All of that background maturing the data and analytics capabilities helped Henrik when he joined Scania, a truck manufacturer, in their financial services division. The culture of the company was already very decentralized and modular, which can set up well for data mesh but that also meant domains were very independent with limited standards or standardization around data enterprise-wide. They had a big data lake implementation with a good raw data layer and a semantic layer but the analytics layer on that was lacking. The centralized data team was struggling to even manage the raw data layer from a governance perspective and they were feeling increasing strain from issues trying to manage data pipelines.
Henrik mentioned the necessary evolution process for domains – a “big bang” approach very rarely works. And Henrik started with the domains in the innovator category as they were the most bought in on domain maturity. As part of this process, they were able to decommission many large data warehouses.
To start, Henrik focused on what was valuable to build for the domain – the micro level – instead of valuable to the greater organization. That way, he could mature that domain much faster and if there are multiple mature domains, those mature domains are better prepared and capable to work with each other. There was a focus on building reuse wherever possible – not just reusable data but what templates and other easy path things could the team create.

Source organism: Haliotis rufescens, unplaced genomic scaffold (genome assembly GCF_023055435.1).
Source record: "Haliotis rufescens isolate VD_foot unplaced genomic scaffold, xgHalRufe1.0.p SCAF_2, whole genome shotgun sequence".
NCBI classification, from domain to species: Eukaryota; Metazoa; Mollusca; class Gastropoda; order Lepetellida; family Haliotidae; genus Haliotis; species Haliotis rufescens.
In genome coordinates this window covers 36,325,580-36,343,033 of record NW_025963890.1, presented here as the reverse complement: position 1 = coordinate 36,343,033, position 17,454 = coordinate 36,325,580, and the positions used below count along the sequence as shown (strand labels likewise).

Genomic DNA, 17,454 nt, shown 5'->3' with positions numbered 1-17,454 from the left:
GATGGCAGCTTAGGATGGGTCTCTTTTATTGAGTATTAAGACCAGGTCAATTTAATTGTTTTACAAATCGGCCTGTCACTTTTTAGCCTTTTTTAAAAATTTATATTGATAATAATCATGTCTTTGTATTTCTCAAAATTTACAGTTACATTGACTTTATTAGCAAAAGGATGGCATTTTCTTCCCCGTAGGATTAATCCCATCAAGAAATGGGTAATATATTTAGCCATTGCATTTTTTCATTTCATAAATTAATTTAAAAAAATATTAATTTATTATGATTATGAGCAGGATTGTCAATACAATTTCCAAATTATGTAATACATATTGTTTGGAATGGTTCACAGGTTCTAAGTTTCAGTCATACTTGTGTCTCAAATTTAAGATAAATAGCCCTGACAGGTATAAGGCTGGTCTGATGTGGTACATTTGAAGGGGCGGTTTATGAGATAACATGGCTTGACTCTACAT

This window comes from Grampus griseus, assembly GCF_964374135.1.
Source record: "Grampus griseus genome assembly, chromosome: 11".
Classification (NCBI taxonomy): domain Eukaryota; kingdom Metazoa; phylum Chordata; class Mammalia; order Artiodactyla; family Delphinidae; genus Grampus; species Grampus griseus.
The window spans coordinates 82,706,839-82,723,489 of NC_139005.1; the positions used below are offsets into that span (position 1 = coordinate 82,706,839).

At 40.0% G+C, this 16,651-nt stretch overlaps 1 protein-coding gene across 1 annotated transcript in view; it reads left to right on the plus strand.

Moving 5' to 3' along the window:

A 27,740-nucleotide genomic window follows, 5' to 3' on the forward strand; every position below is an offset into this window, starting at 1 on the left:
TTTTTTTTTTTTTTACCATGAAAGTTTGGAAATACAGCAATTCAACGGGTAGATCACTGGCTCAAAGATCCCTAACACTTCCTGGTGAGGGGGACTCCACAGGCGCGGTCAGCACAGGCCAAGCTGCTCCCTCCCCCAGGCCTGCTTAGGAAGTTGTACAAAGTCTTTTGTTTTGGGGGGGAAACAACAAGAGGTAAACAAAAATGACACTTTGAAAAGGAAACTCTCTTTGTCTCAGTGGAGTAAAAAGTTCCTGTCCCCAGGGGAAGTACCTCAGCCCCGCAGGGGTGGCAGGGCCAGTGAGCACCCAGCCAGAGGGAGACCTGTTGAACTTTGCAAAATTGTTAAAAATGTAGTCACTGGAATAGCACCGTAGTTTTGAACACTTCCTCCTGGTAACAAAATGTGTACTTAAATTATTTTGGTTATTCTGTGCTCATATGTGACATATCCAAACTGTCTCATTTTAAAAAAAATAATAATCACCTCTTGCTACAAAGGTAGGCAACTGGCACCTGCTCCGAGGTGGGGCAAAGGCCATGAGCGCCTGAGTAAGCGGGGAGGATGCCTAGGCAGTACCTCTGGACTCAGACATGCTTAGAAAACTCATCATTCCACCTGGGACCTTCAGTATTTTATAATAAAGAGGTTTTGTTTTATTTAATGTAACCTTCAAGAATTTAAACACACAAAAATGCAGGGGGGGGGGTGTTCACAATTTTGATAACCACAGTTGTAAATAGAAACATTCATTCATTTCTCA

After year 1 of focusing on creating value from the data products individually, Henrik and Scania started to focus more on creating value at the overall mesh level – this is where data product interoperability really can come into play.
Before you get going on a data mesh journey, Henrik recommends spending the time to really plan out how you think your implementation will work and how it will create value for the organization. And what will be the near-term value adders and what will be the longer-term value adders.
Henrik strongly believes in either taking challenges on with the intention to get to a good solution now or not tackling the challenge at all. The half-assed solutions just lead to far more pain so either commit to take it on or leave it entirely for later.
Another piece of advice is to not have the domain teams just hire without consulting the central team, especially if there is a central team around that competency. Look instead to embed people from the central team into your domains so they can understand the friction points to build out templates to address that friction.
For Henrik, it’s key to find the right people in each domain who can be a sensible buyer. There needs to be a high level of trust between the business and IT and so you need someone who can develop a strong relationship with IT.
For Henrik, you need to start from respect, empathy, and understanding for people in different roles in order to actually form a strong relationship. Business people often think it’s not that hard to set up your data and analytics processes well. You should focus on investing time and energy with the key players to develop a good relationship. That way, it is much easier to get to each other’s context.
Henrik wrapped up talking about to succeed in data mesh, you need to get to a place where you can have broad reusability. Reusable data, reusable processes, reusable templates, reusable tooling, etc. He also believes that domains, especially the business people inside the domains, need to understand they own the business processes AND the the data.
Henrik’s LinkedIn: https://www.linkedin.com/in/henrikgothberg/
Dairdux website: https://dairdux.com/
Airplane Alliance website: https://airplanealliance.com/